Last night I attended the latest Oxon Digital event. As usual, it was a great event, with interesting speakers and great networking. Some of the main highlights of what I came away with are below, and the slides can be found on the Oxon Digital website
Blogging for Business
Ali Luke from Ali Ventures (@aliventures) spoke about using blogging as a business first. I found this really useful, as I’m hoping to have a company blog on our website – and the tips she gave will actually make a real difference to what I’m trying to do. The points she made were:
- ‘Blog’ can confuse people – try ‘articles’ or something like that instead. Dependent on your audience and what impression you want to give of it
- Use familiar technologies – RSS by email, as most people aren’t aware what RSS is. Use feedburner to utilise the technology whilst not scaring people away if they don’t understand. Also, use Facebook to attract comments by posting a link there – people are comfortable with it and use it as a medium already, so use it!
- What’s in it for them – make it useful so they’ll keep coming back, will link to it etc. Make it informative, so they want to read it. I would also say that if possible an action at the end would be hugely beneficial – but not always possible/feasible/worthwhile any further than making a comment
- Quality not quantity – don’t blog once a day because you’ve decided you should. Just do it when you have something interesting/useful/beneficial to say. It’s better to leave them wanting more. People are likely to unsubscribe if they get a load of uninteresting material, which defeats the purpose!
- Avoid advertising – it looks unprofessional
- Write for other blogs – you’ll get traffic and links by doing this
I love the point about quality not quantity – it’s exactly what I think about social media. Say something because it’s interesting, not because of a timetable.
Five ways to drive business using social media (instantly)
Marcus Taylor of SEOptimise (@MarcusATaylor) spoke about driving business using social media. He first explained that that’s not the point, and not how you should do it, but that there are a few simple ways to boost traffic (and hopefully sales) to your website. The ROI is not as obvious as with traditional marketing, as it’s all about building conversations and engagements. His five top tips (based on having 1 month to improve the bottom line) were:
- Use Twitter search to listen and act on opportunities. There are some advanced search tips on how to do things like preventing links in your results, so you don’t get other people’s advertising etc. There used to be an advanced Twitter search, for those who don’t know the protocols for advanced searching (or are too lazy to remember them!), but that seems to have vanished recently.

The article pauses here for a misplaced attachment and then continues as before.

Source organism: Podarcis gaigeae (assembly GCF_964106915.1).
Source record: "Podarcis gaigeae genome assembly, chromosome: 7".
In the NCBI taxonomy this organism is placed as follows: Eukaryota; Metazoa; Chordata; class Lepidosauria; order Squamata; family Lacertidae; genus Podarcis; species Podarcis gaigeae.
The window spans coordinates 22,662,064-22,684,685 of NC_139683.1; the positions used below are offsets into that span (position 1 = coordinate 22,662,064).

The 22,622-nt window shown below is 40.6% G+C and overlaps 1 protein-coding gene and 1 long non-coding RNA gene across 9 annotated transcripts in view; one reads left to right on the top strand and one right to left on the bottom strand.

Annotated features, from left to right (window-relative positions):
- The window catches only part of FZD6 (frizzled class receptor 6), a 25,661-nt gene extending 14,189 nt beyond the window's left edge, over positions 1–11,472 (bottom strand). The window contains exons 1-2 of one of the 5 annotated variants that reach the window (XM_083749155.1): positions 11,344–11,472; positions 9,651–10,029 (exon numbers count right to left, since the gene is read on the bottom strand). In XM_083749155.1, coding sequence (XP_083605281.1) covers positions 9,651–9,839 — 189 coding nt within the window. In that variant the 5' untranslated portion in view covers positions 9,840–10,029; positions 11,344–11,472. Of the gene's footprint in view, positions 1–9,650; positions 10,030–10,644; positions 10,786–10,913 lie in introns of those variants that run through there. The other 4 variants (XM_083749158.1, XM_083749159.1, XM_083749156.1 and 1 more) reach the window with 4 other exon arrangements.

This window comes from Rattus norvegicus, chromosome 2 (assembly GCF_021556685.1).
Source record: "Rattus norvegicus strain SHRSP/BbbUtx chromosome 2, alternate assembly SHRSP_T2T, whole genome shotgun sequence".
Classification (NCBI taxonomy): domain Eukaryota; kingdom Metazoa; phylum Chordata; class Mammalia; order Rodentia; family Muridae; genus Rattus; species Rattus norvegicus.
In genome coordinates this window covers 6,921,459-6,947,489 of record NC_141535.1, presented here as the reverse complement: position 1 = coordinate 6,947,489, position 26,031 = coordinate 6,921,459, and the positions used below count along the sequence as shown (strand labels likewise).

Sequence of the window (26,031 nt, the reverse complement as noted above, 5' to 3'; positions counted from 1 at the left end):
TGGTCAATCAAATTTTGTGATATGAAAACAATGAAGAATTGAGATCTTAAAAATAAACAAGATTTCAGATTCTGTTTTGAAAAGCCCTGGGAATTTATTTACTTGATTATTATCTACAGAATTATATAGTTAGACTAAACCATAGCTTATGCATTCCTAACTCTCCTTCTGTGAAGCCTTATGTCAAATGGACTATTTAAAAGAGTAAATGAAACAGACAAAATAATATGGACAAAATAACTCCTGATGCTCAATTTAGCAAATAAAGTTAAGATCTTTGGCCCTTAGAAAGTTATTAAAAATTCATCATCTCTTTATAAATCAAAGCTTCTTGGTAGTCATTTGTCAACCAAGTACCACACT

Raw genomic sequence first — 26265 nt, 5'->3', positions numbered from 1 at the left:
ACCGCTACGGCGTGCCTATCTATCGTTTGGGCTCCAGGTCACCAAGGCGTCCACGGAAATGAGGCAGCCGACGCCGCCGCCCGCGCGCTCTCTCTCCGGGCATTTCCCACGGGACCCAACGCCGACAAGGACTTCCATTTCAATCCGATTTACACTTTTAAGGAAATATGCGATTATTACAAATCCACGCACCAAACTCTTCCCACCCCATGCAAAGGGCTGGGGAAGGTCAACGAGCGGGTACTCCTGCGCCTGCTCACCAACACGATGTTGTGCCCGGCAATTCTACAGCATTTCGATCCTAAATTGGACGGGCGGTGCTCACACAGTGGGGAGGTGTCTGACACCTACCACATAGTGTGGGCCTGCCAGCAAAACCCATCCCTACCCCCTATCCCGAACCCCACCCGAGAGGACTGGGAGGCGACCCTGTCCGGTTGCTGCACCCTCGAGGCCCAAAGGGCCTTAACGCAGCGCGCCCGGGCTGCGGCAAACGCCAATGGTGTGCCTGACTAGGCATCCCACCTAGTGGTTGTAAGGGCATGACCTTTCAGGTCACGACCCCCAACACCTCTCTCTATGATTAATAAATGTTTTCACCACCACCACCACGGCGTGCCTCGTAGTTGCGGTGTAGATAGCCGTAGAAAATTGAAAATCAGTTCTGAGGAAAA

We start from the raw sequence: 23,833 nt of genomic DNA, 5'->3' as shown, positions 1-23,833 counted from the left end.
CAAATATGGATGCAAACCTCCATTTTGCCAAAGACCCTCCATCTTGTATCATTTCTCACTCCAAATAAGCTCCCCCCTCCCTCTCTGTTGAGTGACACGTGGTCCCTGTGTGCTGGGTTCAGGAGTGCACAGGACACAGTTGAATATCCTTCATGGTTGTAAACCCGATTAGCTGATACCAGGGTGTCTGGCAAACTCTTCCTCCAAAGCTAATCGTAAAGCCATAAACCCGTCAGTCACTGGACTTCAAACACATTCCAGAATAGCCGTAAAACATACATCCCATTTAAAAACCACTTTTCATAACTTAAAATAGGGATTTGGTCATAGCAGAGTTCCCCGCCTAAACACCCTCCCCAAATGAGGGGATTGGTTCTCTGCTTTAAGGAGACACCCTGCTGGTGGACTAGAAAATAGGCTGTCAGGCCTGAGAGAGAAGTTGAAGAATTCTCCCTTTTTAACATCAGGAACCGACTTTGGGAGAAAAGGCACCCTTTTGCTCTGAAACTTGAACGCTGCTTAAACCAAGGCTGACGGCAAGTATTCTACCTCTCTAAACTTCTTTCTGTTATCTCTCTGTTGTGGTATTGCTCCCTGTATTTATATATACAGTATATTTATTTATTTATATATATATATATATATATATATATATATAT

- Social event networks (e.g. MeetUp) – you can sponsor meetings and offer perks, which will get you traffic if you target it at the right groups.
- Video marketing around keywords – creating a video on key terms means you’ll rank in Google and in YouTube. You can use a service like Tube Mogul to distribute to the main video channels, so you get even better coverage
- Facebook landing pages to drive leads – give them a way of getting money off if they like you on Facebook. You can track these so you know where the sales are coming from
- Reach out to bloggers in your niche and involve them – ask them a question they can answer for you and build on those. You both get exposure to each others’ contacts, so it’s win-win.
I’d never heard of Tube Mogul before, so I’ll definitely be exploring that option – an easy way to get videos put up in different locations suits me!
Q&As – the answers
It’s more important to monitor trends than to monitor ROI – then you can learn what is and isn’t working and develop your strategy based on that. But don’t be too prescriptive because of it – you don’t want to miss out on something in one place because you’re putting all your effort somewhere else
Blogging is best somewhere between planned and not: you want to make sure you don’t slip and not do it enough, but you don’t want to be over-prescriptive and stifle your creative juices and end up posting boring posts for the sake of posting. If you’re stuck for inspiration try doing ‘this week’s Q&A’ or ‘link day Friday’ to show you have your finger on the pulse without having to think as hard about what to say
WordPress is the recommended tool for blogging (made me feel good that it’s the one I chose!). You can have it hosted on WordPress or on your own site, and it’s easier than most to change it at a later date. Blogger is very user-friendly, but less flexible and less powerful.
Articles seems to be the most popular alternative to Blog – but use the language of your customers. Try looking at what they refer to it as and use that.
If you’re stuck for ideas for blogs, try visiting larger blogs – even if they’re not relevant to your blog. You might get some ideas of the sort of headlines that prove interesting to readers, that sort of thing. Change the name from ‘Top 10 gardening tips’ to ‘Top 10 x tips’ and all you have ot do is write the text (easier than having to think up the subject too).
As usual, this was a great event. I talked to a few different people who were all there for different reasons, but the main one was the lack of anything else like it in the area. People are willing to travel a distance to get to these events, which proves the need for something like that.
There are plans afoot for a conference some time next year, so it will be interesting to see how that pans out. I’m already looking forward to that and the next meeting!